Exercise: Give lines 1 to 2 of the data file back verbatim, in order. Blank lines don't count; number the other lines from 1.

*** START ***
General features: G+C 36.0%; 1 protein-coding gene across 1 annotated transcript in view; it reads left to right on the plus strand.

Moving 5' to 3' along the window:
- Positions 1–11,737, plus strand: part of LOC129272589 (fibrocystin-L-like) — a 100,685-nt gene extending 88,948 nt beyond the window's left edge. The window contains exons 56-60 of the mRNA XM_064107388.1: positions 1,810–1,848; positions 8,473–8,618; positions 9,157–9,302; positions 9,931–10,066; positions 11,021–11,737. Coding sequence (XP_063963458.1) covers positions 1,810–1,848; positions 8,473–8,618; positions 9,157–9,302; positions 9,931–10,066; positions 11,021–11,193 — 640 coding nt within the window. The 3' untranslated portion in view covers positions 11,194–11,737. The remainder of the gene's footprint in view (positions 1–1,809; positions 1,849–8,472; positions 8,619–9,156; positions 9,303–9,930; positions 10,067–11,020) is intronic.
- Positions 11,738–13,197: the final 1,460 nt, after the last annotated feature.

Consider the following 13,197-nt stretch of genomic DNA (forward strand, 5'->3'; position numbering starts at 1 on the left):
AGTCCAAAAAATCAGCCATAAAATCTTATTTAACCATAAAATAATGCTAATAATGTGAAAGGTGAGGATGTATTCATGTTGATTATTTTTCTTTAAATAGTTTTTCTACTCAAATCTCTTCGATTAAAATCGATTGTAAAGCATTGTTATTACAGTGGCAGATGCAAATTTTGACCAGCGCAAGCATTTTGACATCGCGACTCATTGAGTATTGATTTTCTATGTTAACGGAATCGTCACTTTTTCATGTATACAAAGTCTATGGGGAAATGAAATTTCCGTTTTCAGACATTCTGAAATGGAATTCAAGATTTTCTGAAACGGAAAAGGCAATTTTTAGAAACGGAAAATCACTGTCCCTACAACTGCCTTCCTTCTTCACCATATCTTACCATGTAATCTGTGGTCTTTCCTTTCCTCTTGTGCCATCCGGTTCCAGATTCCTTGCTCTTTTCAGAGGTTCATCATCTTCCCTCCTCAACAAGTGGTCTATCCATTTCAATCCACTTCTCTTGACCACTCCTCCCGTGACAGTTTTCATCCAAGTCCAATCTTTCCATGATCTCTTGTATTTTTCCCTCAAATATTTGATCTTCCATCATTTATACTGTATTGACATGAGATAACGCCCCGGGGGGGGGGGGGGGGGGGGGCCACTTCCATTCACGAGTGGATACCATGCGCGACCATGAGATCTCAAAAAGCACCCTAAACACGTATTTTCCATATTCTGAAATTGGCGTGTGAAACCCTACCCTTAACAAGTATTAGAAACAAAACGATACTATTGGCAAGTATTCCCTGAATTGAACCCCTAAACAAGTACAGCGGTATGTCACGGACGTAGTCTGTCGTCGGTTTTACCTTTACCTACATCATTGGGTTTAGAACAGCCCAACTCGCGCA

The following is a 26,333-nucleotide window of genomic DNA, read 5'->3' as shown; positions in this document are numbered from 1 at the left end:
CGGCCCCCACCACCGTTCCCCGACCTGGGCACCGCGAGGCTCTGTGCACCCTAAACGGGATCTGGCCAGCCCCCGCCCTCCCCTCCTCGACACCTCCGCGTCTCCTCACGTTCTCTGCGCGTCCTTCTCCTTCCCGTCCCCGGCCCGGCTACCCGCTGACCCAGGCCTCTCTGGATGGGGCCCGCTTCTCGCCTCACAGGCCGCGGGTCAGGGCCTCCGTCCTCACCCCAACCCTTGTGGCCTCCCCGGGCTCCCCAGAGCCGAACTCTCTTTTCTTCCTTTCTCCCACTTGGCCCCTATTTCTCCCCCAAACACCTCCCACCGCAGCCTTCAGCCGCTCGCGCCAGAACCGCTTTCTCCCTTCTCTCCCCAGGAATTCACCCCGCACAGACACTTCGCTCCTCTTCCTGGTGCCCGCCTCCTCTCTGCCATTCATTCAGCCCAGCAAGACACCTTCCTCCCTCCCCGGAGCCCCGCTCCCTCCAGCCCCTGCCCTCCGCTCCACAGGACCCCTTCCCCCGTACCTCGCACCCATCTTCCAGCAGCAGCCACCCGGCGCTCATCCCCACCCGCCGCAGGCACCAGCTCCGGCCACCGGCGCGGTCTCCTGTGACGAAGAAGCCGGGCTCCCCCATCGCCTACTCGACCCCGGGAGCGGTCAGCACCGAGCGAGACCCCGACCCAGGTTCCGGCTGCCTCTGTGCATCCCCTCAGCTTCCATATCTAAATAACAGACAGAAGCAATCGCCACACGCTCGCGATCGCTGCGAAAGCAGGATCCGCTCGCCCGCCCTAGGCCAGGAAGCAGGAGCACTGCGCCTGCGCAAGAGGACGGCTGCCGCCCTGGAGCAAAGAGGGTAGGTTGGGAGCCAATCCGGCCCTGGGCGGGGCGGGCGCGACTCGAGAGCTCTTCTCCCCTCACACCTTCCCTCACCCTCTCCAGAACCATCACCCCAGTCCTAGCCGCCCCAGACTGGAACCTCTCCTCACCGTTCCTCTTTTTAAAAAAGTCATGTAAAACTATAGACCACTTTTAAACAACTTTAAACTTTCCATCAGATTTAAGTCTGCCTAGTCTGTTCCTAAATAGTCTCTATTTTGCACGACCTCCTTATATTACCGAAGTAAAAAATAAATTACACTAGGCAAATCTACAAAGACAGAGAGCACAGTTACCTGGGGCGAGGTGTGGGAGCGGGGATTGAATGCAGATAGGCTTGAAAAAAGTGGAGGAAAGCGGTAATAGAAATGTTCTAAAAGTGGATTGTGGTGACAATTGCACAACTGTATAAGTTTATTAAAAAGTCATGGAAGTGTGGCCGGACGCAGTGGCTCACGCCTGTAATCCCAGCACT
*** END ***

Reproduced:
General features: G+C 36.0%; 1 protein-coding gene across 1 annotated transcript in view; it reads left to right on the plus strand.

Moving 5' to 3' along the window: